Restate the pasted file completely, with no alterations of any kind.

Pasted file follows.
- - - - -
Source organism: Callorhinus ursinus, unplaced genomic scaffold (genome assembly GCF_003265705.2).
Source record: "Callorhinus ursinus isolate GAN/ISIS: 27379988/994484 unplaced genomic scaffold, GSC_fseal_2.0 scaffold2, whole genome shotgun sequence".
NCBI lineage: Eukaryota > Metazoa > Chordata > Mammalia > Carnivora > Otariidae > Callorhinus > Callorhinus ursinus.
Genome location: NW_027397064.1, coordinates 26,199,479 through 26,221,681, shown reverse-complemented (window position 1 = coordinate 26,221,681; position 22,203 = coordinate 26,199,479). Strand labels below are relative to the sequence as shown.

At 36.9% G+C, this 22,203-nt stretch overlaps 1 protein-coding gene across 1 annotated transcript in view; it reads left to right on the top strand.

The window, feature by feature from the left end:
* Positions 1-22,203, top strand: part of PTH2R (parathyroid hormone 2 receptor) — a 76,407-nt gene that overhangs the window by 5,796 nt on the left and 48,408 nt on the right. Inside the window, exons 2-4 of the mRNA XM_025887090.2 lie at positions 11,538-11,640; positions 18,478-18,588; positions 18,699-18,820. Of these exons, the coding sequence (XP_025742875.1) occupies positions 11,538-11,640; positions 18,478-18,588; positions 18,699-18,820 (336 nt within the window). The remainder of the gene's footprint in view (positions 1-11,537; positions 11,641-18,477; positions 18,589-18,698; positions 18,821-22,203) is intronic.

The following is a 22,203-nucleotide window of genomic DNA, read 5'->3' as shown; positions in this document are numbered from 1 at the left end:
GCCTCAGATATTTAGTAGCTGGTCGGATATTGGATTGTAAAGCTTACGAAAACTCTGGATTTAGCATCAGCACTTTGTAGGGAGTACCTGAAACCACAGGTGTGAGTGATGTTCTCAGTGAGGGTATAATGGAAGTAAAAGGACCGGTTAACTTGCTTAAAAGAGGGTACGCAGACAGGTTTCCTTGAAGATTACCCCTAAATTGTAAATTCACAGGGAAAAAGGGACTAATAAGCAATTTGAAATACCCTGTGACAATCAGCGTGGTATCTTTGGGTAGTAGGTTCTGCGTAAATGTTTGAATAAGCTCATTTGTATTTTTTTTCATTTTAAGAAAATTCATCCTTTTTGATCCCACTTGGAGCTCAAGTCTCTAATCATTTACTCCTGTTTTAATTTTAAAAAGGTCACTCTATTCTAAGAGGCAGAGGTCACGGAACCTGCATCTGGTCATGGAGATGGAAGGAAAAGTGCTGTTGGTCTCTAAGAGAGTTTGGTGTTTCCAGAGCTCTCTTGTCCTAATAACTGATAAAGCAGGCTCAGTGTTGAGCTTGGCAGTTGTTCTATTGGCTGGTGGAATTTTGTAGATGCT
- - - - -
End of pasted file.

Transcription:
Source organism: Callorhinus ursinus, unplaced genomic scaffold (genome assembly GCF_003265705.2).
Source record: "Callorhinus ursinus isolate GAN/ISIS: 27379988/994484 unplaced genomic scaffold, GSC_fseal_2.0 scaffold2, whole genome shotgun sequence".
NCBI lineage: Eukaryota > Metazoa > Chordata > Mammalia > Carnivora > Otariidae > Callorhinus > Callorhinus ursinus.
Genome location: NW_027397064.1, coordinates 26,199,479 through 26,221,681, shown reverse-complemented (window position 1 = coordinate 26,221,681; position 22,203 = coordinate 26,199,479). Strand labels below are relative to the sequence as shown.

At 36.9% G+C, this 22,203-nt stretch overlaps 1 protein-coding gene across 1 annotated transcript in view; it reads left to right on the top strand.

The window, feature by feature from the left end:
* Positions 1-22,203, top strand: part of PTH2R (parathyroid hormone 2 receptor) — a 76,407-nt gene that overhangs the window by 5,796 nt on the left and 48,408 nt on the right. Inside the window, exons 2-4 of the mRNA XM_025887090.2 lie at positions 11,538-11,640; positions 18,478-18,588; positions 18,699-18,820. Of these exons, the coding sequence (XP_025742875.1) occupies positions 11,538-11,640; positions 18,478-18,588; positions 18,699-18,820 (336 nt within the window). The remainder of the gene's footprint in view (positions 1-11,537; positions 11,641-18,477; positions 18,589-18,698; positions 18,821-22,203) is intronic.

The following is a 22,203-nucleotide window of genomic DNA, read 5'->3' as shown; positions in this document are numbered from 1 at the left end:
GCCTCAGATATTTAGTAGCTGGTCGGATATTGGATTGTAAAGCTTACGAAAACTCTGGATTTAGCATCAGCACTTTGTAGGGAGTACCTGAAACCACAGGTGTGAGTGATGTTCTCAGTGAGGGTATAATGGAAGTAAAAGGACCGGTTAACTTGCTTAAAAGAGGGTACGCAGACAGGTTTCCTTGAAGATTACCCCTAAATTGTAAATTCACAGGGAAAAAGGGACTAATAAGCAATTTGAAATACCCTGTGACAATCAGCGTGGTATCTTTGGGTAGTAGGTTCTGCGTAAATGTTTGAATAAGCTCATTTGTATTTTTTTTCATTTTAAGAAAATTCATCCTTTTTGATCCCACTTGGAGCTCAAGTCTCTAATCATTTACTCCTGTTTTAATTTTAAAAAGGTCACTCTATTCTAAGAGGCAGAGGTCACGGAACCTGCATCTGGTCATGGAGATGGAAGGAAAAGTGCTGTTGGTCTCTAAGAGAGTTTGGTGTTTCCAGAGCTCTCTTGTCCTAATAACTGATAAAGCAGGCTCAGTGTTGAGCTTGGCAGTTGTTCTATTGGCTGGTGGAATTTTGTAGATGCT